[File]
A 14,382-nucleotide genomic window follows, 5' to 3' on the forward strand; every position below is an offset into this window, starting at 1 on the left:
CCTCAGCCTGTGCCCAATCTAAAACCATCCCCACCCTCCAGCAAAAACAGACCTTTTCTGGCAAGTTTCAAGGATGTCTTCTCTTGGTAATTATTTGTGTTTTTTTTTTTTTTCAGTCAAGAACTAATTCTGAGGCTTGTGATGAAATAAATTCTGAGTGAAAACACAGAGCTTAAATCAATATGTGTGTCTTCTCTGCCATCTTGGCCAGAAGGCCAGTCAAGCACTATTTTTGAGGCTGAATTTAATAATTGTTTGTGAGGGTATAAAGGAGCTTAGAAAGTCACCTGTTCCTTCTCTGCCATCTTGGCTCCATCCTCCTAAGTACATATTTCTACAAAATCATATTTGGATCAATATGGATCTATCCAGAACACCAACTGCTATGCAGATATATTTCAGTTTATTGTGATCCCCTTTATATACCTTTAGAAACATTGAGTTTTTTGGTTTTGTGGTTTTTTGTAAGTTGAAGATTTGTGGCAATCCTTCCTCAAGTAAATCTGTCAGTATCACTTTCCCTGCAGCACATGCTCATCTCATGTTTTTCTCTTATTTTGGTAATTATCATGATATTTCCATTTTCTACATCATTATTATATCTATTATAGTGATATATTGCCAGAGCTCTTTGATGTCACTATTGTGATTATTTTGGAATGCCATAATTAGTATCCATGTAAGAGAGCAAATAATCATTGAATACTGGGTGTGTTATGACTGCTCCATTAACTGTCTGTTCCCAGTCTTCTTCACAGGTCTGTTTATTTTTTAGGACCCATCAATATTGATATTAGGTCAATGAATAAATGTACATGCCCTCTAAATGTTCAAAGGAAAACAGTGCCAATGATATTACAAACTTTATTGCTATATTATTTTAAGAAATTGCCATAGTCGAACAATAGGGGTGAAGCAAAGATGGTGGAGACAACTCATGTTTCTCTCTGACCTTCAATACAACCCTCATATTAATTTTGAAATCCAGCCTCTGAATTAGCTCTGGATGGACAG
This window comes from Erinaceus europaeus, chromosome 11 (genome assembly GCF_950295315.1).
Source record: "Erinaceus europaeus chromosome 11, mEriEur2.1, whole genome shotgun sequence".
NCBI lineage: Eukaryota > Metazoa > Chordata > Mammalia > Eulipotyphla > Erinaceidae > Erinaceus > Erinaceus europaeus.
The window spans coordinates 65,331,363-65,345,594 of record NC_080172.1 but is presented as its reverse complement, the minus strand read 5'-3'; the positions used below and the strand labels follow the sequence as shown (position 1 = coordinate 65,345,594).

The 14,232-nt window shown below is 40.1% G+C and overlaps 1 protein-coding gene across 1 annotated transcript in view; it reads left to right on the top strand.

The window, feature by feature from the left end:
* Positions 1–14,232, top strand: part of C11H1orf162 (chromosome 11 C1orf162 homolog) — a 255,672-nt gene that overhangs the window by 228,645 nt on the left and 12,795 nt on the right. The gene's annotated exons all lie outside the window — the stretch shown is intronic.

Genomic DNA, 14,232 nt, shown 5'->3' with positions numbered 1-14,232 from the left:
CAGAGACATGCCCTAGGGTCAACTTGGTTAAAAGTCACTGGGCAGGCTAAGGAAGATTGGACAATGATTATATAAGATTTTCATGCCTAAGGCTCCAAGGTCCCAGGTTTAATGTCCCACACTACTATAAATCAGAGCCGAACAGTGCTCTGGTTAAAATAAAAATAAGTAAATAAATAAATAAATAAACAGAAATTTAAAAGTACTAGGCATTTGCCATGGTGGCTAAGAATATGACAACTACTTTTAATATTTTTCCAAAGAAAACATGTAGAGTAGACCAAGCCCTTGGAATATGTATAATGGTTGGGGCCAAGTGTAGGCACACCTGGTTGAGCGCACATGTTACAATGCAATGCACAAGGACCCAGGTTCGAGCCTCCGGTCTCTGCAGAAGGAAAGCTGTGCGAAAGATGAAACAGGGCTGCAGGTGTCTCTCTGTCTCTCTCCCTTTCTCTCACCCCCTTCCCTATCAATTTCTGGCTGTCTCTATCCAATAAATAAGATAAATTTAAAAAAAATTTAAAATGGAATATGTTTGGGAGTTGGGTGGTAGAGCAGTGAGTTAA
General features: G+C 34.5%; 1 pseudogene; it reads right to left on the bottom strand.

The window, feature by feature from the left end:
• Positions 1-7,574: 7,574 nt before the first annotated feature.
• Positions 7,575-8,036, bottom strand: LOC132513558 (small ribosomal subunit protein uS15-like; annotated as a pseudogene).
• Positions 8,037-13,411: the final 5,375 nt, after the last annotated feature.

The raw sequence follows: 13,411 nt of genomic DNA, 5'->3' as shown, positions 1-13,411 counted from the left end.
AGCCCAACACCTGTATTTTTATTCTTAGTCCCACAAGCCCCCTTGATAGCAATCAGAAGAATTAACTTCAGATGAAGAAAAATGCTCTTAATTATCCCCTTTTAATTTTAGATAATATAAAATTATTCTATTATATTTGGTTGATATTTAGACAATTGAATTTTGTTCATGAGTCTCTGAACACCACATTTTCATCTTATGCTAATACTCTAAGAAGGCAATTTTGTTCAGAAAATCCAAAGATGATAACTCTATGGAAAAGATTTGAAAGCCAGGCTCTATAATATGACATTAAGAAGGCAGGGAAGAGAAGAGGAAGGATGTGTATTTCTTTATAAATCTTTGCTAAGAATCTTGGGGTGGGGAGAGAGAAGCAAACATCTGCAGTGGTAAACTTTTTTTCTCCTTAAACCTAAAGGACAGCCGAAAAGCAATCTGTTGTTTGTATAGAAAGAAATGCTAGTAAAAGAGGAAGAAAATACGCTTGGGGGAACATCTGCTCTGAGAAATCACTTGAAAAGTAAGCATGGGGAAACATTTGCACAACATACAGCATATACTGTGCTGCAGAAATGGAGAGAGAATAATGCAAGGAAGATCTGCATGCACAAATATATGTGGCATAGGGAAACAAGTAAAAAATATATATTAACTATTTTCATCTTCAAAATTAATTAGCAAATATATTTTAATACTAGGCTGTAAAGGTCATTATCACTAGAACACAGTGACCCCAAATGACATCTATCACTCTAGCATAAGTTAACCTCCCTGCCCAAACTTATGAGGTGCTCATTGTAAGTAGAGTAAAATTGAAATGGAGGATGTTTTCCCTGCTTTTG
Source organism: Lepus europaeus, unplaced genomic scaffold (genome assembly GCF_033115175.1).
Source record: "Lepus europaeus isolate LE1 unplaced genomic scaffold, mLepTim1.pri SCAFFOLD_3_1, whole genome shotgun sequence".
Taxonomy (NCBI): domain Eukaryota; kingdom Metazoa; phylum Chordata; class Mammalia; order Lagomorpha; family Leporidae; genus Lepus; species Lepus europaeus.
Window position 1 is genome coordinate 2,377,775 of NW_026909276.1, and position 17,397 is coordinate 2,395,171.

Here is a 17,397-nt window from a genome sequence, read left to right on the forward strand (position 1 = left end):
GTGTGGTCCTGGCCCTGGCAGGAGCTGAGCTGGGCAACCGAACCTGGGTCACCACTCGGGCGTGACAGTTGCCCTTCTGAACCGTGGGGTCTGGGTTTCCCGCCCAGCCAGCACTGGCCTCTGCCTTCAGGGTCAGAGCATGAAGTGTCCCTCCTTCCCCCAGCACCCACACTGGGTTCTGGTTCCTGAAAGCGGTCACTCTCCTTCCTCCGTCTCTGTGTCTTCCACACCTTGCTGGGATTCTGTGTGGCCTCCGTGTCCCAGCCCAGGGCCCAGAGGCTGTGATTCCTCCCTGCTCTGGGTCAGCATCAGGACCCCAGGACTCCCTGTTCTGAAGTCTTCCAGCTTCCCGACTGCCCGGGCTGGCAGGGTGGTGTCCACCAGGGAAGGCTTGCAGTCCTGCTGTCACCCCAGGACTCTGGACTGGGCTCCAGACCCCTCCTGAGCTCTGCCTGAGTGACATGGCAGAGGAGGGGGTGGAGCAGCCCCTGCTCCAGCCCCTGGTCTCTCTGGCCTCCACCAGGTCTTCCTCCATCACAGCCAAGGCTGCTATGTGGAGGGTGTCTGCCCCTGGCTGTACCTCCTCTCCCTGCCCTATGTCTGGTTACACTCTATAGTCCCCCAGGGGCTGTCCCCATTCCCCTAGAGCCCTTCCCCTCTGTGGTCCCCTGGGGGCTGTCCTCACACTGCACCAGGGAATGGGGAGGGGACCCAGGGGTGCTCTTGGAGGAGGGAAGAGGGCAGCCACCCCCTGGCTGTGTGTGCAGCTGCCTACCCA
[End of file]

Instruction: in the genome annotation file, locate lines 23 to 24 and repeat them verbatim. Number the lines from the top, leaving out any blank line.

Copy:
Here is a 17,397-nt window from a genome sequence, read left to right on the forward strand (position 1 = left end):
GTGTGGTCCTGGCCCTGGCAGGAGCTGAGCTGGGCAACCGAACCTGGGTCACCACTCGGGCGTGACAGTTGCCCTTCTGAACCGTGGGGTCTGGGTTTCCCGCCCAGCCAGCACTGGCCTCTGCCTTCAGGGTCAGAGCATGAAGTGTCCCTCCTTCCCCCAGCACCCACACTGGGTTCTGGTTCCTGAAAGCGGTCACTCTCCTTCCTCCGTCTCTGTGTCTTCCACACCTTGCTGGGATTCTGTGTGGCCTCCGTGTCCCAGCCCAGGGCCCAGAGGCTGTGATTCCTCCCTGCTCTGGGTCAGCATCAGGACCCCAGGACTCCCTGTTCTGAAGTCTTCCAGCTTCCCGACTGCCCGGGCTGGCAGGGTGGTGTCCACCAGGGAAGGCTTGCAGTCCTGCTGTCACCCCAGGACTCTGGACTGGGCTCCAGACCCCTCCTGAGCTCTGCCTGAGTGACATGGCAGAGGAGGGGGTGGAGCAGCCCCTGCTCCAGCCCCTGGTCTCTCTGGCCTCCACCAGGTCTTCCTCCATCACAGCCAAGGCTGCTATGTGGAGGGTGTCTGCCCCTGGCTGTACCTCCTCTCCCTGCCCTATGTCTGGTTACACTCTATAGTCCCCCAGGGGCTGTCCCCATTCCCCTAGAGCCCTTCCCCTCTGTGGTCCCCTGGGGGCTGTCCTCACACTGCACCAGGGAATGGGGAGGGGACCCAGGGGTGCTCTTGGAGGAGGGAAGAGGGCAGCCACCCCCTGGCTGTGTGTGCAGCTGCCTACCCA